The Fit for 55 package presented last week includes carbon pricing in the buildings sector through an ETS. This raises equity concerns that will need to be addressed or the project will fail.…
1) Targeted recycling of carbon revenues for energy efficiency and low carbon heating are essential as we @RegAssistProj argue here.…
2) Carbon revenues can also be used to lower policy legacy costs put on energy bills. This is what Germany is implementing. Revenues will be used to lower RES surcharges, relief measures for citizens and climate action support programmes. @cleanenergywire…
3) But let's be clear - the current pricing system benefits fossil fuels. This requires very high subsidies for the alternatives or regulation forcing people to switch to more expensive technologies. None of those options will be feasible.

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More from @janrosenow

21 Jul
In recent weeks claims have been made that electrification of end uses doesn’t deliver carbon savings because it runs on dirty fossil fuel generation. I argue here that these arguments do not stack up and prolong the combustion of fossil fuels. Thread 1/n…
2) Estimating carbon savings associated with electrification is complex. A number of analysts have made admirable attempts to appraise emissions savings from a shift to EVs and heat pumps. These studies show electrification leads to significant reductions in carbon emissions.
3) The German media reported widely on research claiming electric cars that run on power generated by coal are no cleaner than petrol and diesel cars. @AukeHoekstra quickly debunked this.
Read 10 tweets
19 Jul
Opponents of heat electrification often state heat pumps 'don't work in old buildings'. Not true says @JohnCantor2 dispelling this myth in his excellent article. And John knows - he has been designing & installing heat pumps since the 1980s. Thread 1/7… Image
@JohnCantor2 2/7 First conclusion: “The right heat pump could be made to heat any building to any temperature we like. But the crux of the issue is the installation cost and the running cost.”
3/7 The question John says that we should ask is – “can we heat old buildings and achieve acceptable energy-efficiency?” His response: “Well… we probably can, and as time passes, it gets better.“
Read 7 tweets
14 Jul
Finally it’s out - the EU’s Fit for 55 package. What’s in it? Is it ambitious enough? Find out more in this thread. The good, the bad and the ugly.
1. The purpose of the Fit for 55 package is to meet the EU’s Green Deal goal of climate neutrality by 2050 and a 55% reduction in emissions by 2030. This makes it a hugely important package. Picture 1.jpg
2. Probably the most far-reaching & controversial element of the proposals is the extension of the Emissions Trading System to the buildings & transport sector. Could have major ramifications for the existing policies, the price of fossil fuels & equity.…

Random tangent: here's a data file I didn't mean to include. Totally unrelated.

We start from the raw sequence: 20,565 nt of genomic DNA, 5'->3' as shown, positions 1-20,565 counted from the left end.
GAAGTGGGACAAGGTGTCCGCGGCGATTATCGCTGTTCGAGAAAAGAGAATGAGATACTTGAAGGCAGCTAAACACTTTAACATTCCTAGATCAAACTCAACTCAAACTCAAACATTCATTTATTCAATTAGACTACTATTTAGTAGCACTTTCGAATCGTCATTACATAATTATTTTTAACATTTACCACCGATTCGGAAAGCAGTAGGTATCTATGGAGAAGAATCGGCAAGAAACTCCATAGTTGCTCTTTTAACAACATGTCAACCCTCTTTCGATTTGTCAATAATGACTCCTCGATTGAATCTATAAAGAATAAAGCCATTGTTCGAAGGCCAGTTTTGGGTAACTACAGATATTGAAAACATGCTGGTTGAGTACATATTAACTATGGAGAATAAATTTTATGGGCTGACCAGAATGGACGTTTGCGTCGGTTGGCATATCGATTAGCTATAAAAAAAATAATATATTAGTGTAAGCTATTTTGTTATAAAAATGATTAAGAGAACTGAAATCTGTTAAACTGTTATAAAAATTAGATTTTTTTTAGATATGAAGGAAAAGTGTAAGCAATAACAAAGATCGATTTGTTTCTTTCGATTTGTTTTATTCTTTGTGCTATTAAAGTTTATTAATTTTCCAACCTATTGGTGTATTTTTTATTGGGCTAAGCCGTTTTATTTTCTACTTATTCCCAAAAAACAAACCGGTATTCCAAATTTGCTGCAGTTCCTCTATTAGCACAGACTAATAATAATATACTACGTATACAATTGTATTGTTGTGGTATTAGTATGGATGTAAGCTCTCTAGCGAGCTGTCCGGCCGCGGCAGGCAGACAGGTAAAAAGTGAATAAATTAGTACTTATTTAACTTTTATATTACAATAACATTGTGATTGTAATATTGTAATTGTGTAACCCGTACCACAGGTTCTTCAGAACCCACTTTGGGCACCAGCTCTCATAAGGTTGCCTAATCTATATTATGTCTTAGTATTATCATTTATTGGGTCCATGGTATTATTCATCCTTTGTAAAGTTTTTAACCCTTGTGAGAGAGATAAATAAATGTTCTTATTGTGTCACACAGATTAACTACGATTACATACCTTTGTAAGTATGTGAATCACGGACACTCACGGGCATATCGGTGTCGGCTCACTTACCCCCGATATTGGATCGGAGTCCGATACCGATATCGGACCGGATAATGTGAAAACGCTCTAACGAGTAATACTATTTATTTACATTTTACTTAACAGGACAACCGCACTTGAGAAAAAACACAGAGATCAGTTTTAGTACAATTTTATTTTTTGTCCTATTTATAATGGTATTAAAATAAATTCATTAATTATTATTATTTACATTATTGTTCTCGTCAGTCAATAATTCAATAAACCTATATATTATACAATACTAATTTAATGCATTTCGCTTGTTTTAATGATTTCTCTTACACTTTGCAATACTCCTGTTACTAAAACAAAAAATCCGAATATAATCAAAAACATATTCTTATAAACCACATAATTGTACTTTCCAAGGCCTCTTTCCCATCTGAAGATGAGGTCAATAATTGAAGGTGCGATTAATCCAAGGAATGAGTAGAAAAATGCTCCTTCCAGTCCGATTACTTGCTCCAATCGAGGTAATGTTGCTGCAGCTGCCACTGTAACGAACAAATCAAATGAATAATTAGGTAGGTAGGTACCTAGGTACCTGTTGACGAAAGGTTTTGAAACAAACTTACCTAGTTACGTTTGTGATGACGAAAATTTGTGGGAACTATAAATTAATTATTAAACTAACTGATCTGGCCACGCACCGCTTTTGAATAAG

Read 17 tweets
5 Jul
Excellent piece by ⁦⁦@EmilyBeament⁩ on how the UK can turn from laggard to leader in clean heating.

2/n The UK has committed itself to installing 600,000 heat pumps every year by 2028. To meet the target the installation rate needs to increase 25-fold. Here's how to achieve this.
3/n Existing policy is insufficient to deliver on the target and falls short by close to 50%. The gap is even larger to the @theCCCuk trajectory required for net zero.
Read 8 tweets
29 Jun
Major new German hydrogen study by @oekoinstitut for @StiftungKlima. Key role seen in industry, electricity system balancing, aviation & shipping. Very limited role for hydrogen in transport and buildings.…

@oekoinstitut @StiftungKlima 2/6 Vehicles powered by fuel cells or synthetic fuels are non-competitive compared to battery-electric drives, even in the case of large passenger cars and high mileages. These vehicles could play at best a niche role with very low h2 prices and high electricity prices.
3/6 A somewhat more mixed picture emerges with regard to buses, rail transport and a share of long-distance heavy duty transport; in part, the relevant operating conditions beyond the cost calculation could play a role here.
Read 9 tweets
17 Jun
What is the least-cost pathway to decarbonise heating?
New @UCL_Energy @CREDS_UK research shows hydrogen-dominated heating would cost consumers 73% more compared to pathways relying on district heating and heat pumps.
THREAD 1/10…
@UCL_Energy @CREDS_UK The whole UK energy system would cost 33% less if we follow heat pump and district heating pathways compared to a hydrogen-dominated pathway. 2/10
This is driven by significantly higher electricity requirements for hydrogen production. 3/10
Read 12 tweets

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